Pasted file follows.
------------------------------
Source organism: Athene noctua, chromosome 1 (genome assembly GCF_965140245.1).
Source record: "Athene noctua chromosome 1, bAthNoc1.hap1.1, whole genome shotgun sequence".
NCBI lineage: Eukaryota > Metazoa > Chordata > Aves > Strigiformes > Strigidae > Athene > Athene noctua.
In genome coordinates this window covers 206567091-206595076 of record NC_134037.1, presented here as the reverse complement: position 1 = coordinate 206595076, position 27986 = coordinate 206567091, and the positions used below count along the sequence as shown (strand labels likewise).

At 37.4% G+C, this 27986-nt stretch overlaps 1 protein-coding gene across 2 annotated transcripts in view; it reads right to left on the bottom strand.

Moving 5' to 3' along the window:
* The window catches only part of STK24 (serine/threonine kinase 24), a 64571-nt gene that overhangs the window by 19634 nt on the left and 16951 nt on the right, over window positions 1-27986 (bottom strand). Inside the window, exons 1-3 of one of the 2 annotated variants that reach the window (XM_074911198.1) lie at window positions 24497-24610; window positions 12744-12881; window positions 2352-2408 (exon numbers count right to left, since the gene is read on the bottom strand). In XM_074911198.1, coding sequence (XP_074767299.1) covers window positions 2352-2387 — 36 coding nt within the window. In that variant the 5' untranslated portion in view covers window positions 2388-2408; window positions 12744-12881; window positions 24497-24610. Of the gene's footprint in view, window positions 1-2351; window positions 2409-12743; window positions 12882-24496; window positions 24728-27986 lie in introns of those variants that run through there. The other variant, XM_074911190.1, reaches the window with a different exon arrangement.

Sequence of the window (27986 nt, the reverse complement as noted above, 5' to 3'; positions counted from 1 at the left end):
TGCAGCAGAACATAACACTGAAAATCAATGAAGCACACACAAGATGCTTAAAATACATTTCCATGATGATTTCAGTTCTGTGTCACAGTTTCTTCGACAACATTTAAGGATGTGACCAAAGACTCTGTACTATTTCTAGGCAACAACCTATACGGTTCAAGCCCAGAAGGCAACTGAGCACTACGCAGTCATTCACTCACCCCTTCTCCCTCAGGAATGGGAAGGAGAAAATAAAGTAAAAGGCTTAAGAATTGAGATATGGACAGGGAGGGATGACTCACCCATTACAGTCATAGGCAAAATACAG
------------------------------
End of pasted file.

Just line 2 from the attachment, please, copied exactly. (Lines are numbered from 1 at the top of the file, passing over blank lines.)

Source record: "Athene noctua chromosome 1, bAthNoc1.hap1.1, whole genome shotgun sequence".